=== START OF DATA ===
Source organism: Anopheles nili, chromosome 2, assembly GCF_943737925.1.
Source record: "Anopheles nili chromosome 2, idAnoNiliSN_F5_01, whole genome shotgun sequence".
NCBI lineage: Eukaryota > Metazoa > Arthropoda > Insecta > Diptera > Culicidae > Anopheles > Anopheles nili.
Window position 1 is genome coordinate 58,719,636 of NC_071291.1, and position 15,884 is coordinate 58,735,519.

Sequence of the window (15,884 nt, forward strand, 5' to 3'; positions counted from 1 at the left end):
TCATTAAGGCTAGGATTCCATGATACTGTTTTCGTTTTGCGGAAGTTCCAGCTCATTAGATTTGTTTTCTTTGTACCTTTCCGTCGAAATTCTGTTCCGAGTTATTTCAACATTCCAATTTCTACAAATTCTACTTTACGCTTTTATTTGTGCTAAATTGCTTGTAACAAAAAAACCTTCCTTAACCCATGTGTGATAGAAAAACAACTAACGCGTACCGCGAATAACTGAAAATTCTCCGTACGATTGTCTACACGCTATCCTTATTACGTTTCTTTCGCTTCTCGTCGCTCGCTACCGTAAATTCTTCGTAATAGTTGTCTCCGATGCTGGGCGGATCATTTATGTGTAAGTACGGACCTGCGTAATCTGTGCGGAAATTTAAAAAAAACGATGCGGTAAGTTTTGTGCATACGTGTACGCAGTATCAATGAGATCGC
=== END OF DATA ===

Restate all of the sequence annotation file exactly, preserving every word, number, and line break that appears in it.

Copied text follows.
Source organism: Anopheles nili, chromosome 2, assembly GCF_943737925.1.
Source record: "Anopheles nili chromosome 2, idAnoNiliSN_F5_01, whole genome shotgun sequence".
NCBI lineage: Eukaryota > Metazoa > Arthropoda > Insecta > Diptera > Culicidae > Anopheles > Anopheles nili.
Window position 1 is genome coordinate 58,719,636 of NC_071291.1, and position 15,884 is coordinate 58,735,519.

Sequence of the window (15,884 nt, forward strand, 5' to 3'; positions counted from 1 at the left end):
TCATTAAGGCTAGGATTCCATGATACTGTTTTCGTTTTGCGGAAGTTCCAGCTCATTAGATTTGTTTTCTTTGTACCTTTCCGTCGAAATTCTGTTCCGAGTTATTTCAACATTCCAATTTCTACAAATTCTACTTTACGCTTTTATTTGTGCTAAATTGCTTGTAACAAAAAAACCTTCCTTAACCCATGTGTGATAGAAAAACAACTAACGCGTACCGCGAATAACTGAAAATTCTCCGTACGATTGTCTACACGCTATCCTTATTACGTTTCTTTCGCTTCTCGTCGCTCGCTACCGTAAATTCTTCGTAATAGTTGTCTCCGATGCTGGGCGGATCATTTATGTGTAAGTACGGACCTGCGTAATCTGTGCGGAAATTTAAAAAAAACGATGCGGTAAGTTTTGTGCATACGTGTACGCAGTATCAATGAGATCGC